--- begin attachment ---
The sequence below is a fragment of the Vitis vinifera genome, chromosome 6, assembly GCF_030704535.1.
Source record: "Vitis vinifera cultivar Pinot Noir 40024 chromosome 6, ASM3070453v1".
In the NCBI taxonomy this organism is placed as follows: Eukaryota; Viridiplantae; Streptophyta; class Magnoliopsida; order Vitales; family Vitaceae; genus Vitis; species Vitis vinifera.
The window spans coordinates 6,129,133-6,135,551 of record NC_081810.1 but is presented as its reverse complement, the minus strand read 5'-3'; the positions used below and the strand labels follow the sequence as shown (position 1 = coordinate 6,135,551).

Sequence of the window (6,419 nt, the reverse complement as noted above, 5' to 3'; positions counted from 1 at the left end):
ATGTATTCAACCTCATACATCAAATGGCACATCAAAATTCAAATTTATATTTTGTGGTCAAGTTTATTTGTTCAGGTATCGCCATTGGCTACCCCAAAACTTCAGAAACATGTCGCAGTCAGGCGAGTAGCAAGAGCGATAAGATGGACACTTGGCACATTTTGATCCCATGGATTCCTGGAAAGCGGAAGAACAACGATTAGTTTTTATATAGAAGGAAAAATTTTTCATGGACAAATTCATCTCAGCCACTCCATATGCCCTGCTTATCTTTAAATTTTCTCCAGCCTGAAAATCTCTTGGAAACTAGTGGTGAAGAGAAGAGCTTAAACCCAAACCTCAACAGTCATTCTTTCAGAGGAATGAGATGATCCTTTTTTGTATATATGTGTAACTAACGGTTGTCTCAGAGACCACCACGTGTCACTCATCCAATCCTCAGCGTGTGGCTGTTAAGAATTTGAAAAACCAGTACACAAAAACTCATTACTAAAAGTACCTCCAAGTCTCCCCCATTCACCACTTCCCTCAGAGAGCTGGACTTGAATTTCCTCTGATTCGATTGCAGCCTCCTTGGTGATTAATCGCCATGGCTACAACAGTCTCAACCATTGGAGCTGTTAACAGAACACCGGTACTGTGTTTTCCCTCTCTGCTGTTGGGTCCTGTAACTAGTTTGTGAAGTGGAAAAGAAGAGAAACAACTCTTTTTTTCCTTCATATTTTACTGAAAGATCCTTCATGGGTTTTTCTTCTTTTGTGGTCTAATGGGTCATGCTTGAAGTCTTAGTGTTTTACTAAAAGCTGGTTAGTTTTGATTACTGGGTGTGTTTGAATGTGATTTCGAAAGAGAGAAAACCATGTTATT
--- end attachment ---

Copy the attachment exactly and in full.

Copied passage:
The sequence below is a fragment of the Vitis vinifera genome, chromosome 6, assembly GCF_030704535.1.
Source record: "Vitis vinifera cultivar Pinot Noir 40024 chromosome 6, ASM3070453v1".
In the NCBI taxonomy this organism is placed as follows: Eukaryota; Viridiplantae; Streptophyta; class Magnoliopsida; order Vitales; family Vitaceae; genus Vitis; species Vitis vinifera.
The window spans coordinates 6,129,133-6,135,551 of record NC_081810.1 but is presented as its reverse complement, the minus strand read 5'-3'; the positions used below and the strand labels follow the sequence as shown (position 1 = coordinate 6,135,551).

Sequence of the window (6,419 nt, the reverse complement as noted above, 5' to 3'; positions counted from 1 at the left end):
ATGTATTCAACCTCATACATCAAATGGCACATCAAAATTCAAATTTATATTTTGTGGTCAAGTTTATTTGTTCAGGTATCGCCATTGGCTACCCCAAAACTTCAGAAACATGTCGCAGTCAGGCGAGTAGCAAGAGCGATAAGATGGACACTTGGCACATTTTGATCCCATGGATTCCTGGAAAGCGGAAGAACAACGATTAGTTTTTATATAGAAGGAAAAATTTTTCATGGACAAATTCATCTCAGCCACTCCATATGCCCTGCTTATCTTTAAATTTTCTCCAGCCTGAAAATCTCTTGGAAACTAGTGGTGAAGAGAAGAGCTTAAACCCAAACCTCAACAGTCATTCTTTCAGAGGAATGAGATGATCCTTTTTTGTATATATGTGTAACTAACGGTTGTCTCAGAGACCACCACGTGTCACTCATCCAATCCTCAGCGTGTGGCTGTTAAGAATTTGAAAAACCAGTACACAAAAACTCATTACTAAAAGTACCTCCAAGTCTCCCCCATTCACCACTTCCCTCAGAGAGCTGGACTTGAATTTCCTCTGATTCGATTGCAGCCTCCTTGGTGATTAATCGCCATGGCTACAACAGTCTCAACCATTGGAGCTGTTAACAGAACACCGGTACTGTGTTTTCCCTCTCTGCTGTTGGGTCCTGTAACTAGTTTGTGAAGTGGAAAAGAAGAGAAACAACTCTTTTTTTCCTTCATATTTTACTGAAAGATCCTTCATGGGTTTTTCTTCTTTTGTGGTCTAATGGGTCATGCTTGAAGTCTTAGTGTTTTACTAAAAGCTGGTTAGTTTTGATTACTGGGTGTGTTTGAATGTGATTTCGAAAGAGAGAAAACCATGTTATT